Finalists arrive, but thrill is gone

Bracket busters produce semifinal matchups gone to seed

March 27, 2000|By Jamison Hensley | Jamison Hensley,SUN STAFF

Welcome to the Final Bore.

The upsets in the NCAA men's basketball tournament may have captured the nation's attention and anger as ripped brackets littered office floors. But now that the excitement has settled, look what's left for the Final Four in Indianapolis: Michigan State, Florida, Wisconsin and North Carolina.

Is anyone really excited to watch the Spartans paired with the Good, the Drab and the Once-Struggling?

Michigan State (30-7) has the flash and the No. 1 chip on its shoulders. Florida (28-7) brings a frantic press, yet not much of a following, and this racehorse needed a last-second shot by Mike Miller to edge Butler in the first round.

But Wisconsin? The Badgers (22-13), who were one game over .500 on Feb. 5, have set the game back 50 years by testing teams' patience more than their athleticism with a grind-it-out style.

And North Carolina? The Tar Heels (22-13) have tradition, but the road to their NCAA-record 15th Final Four had plenty of potholes. They were talking about snubbing a National Invitation Tournament bid just three weeks ago, and their four victories in the NCAA tournament represent their longest winning streak of the season.

"To be honest, I never thought we could get to the Final Four," said Badgers guard Jon Bryant, a Division II transfer whose hot three-point shooting has carried Wisconsin. "I am in awe. Who would have thought this was possible?"

Not the bracketologists. The trendy picks like Arizona, St. John's and Temple were sitting home watching this week's games, and Duke bowed out before the weekend.

And not CBS, which owns the broadcasting rights. But given the regional finals, the network must have given a sigh of relief when ratings magnets Michigan State and North Carolina escaped instead of small-market schools like Iowa State and Tulsa.

A championship final between Michigan State and Florida would pique interest again, but an upset by one of the long shots could make the final anticlimactic.

So, if nothing else, this tournament is historic by its precedents alone.

Since the NCAA started its seedings 21 years ago, only 12 teams with seeds higher than four had reached the Final Four previously. This year, three of the four semifinalists have seeds higher than four, with fifth-seeded Florida and eighth seeds Wisconsin and North Carolina making it to the RCA Dome.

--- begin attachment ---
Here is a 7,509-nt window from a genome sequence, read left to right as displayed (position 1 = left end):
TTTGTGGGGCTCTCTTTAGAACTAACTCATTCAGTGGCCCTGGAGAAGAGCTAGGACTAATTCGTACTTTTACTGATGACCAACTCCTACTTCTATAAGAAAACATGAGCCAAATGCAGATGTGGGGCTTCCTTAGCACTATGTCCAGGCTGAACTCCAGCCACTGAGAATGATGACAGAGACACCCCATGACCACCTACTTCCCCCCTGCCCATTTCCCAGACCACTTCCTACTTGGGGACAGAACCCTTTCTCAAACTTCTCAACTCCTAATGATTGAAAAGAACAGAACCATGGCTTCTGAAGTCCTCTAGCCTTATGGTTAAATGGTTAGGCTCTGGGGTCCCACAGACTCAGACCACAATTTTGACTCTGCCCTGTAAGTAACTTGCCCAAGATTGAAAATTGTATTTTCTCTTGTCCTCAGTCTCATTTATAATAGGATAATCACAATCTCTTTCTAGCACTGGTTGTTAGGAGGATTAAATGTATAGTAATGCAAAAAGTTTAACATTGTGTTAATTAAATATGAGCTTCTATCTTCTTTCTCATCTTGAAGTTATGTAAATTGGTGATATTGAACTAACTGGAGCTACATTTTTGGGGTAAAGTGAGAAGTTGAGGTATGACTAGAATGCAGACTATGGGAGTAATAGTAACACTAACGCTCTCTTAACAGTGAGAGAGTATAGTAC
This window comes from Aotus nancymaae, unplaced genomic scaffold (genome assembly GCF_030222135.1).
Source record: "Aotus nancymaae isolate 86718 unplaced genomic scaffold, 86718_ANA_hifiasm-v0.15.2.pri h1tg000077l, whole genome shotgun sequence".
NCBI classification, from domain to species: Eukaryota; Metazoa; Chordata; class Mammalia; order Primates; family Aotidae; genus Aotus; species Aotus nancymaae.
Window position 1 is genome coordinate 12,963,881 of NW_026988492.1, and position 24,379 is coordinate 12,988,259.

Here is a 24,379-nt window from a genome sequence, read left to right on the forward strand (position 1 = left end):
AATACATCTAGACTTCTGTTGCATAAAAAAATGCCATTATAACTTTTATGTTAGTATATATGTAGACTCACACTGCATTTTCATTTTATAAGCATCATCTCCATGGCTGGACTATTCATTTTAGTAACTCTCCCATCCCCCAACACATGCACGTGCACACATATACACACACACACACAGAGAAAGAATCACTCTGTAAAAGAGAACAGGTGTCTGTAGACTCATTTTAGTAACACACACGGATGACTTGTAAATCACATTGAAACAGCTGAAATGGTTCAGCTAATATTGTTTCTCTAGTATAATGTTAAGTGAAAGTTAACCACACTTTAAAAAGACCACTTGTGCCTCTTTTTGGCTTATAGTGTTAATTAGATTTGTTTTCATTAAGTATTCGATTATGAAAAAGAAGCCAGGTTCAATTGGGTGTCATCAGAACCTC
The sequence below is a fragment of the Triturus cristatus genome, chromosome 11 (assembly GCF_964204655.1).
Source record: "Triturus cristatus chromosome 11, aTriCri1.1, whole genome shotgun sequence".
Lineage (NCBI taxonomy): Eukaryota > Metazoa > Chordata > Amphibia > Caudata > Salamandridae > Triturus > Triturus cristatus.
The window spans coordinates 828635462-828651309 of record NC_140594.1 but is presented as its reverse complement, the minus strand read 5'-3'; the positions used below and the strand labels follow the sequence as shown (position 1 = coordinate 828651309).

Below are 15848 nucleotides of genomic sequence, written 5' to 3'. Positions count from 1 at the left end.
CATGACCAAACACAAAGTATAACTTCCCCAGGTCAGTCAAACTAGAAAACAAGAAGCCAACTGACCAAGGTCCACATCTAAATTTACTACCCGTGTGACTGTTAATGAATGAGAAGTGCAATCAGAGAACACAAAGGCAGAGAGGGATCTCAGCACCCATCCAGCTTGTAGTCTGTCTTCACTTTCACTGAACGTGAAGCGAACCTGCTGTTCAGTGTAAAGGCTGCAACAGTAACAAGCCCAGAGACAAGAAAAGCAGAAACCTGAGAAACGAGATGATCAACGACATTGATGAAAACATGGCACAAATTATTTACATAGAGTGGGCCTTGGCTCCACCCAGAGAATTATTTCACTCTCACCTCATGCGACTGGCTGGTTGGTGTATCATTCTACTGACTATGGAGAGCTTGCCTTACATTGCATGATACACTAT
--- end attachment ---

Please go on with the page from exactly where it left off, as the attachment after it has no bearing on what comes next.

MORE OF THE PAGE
Plus, no team had advanced to the national semifinals with more than 12 losses since the NCAA tournament began in 1939. This year, the Badgers and the Tar Heels raised that bar for regular-season mediocrity.

They are the lowest seeds in the Final Four since No. 11 Louisiana State in 1986 and the first No. 8 seeds here since Villanova ran the table for the 1985 national championship.

"At the beginning of the year, we felt that we were arguably one of the best four teams in the nation," Carolina center Brendan Haywood said. "There was a stretch when we weren't playing good defense. We knew if we did the things that Coach [Bill] Guthridge stressed, we could get to the Final Four."

The two semifinal games contrast in styles and familiarity.

In the first game, Michigan State has already pulled a hat trick on Wisconsin, beating the Badgers three times this season. The Big Ten champion is the only team to defeat the Badgers since Feb. 2.

Though many have credited Wisconsin's tournament run to its defense, the Badgers fear Michigan State's defenders more than its finishing ability and perimeter shooting. The Spartans have limited Wisconsin to an average of 48 points in the three meetings.

"I think they are one of the premier teams defensively," Wisconsin coach Dick Bennett said. "I think that gets talked about the least with Michigan State."

The Spartans showcased that defense in Auburn Hills, Mich., outscoring Syracuse and Iowa State by a combined 35-3 in the final five minutes to stage the tournament's best two comebacks.

The only surviving top seed also has an advantage in experience, with four starters entering their second straight Final Four. It's been 59 years since Wisconsin's last appearance in the national semifinals, and the NIT was the more prestigious tournament then.

2; "We knew if we did the things that Coach [Bill] Guthridge stressed, we could get to the Final Four." Brendan Haywood, North Carolina center

Still, the Spartans understand how difficult it will be to defeat a team for a fourth time in seven weeks.

"We got ready to call out a play, and they called it out with us," Michigan State point guard Mateen Cleaves said. "That makes it tough."

The other semifinal -- Florida and North Carolina -- pits two schools that haven't met since 1966.

It matches Florida coach Billy Donovan against Carolina's Guthridge. In other words, it's Billy the Kid vs. Uncle Bill.

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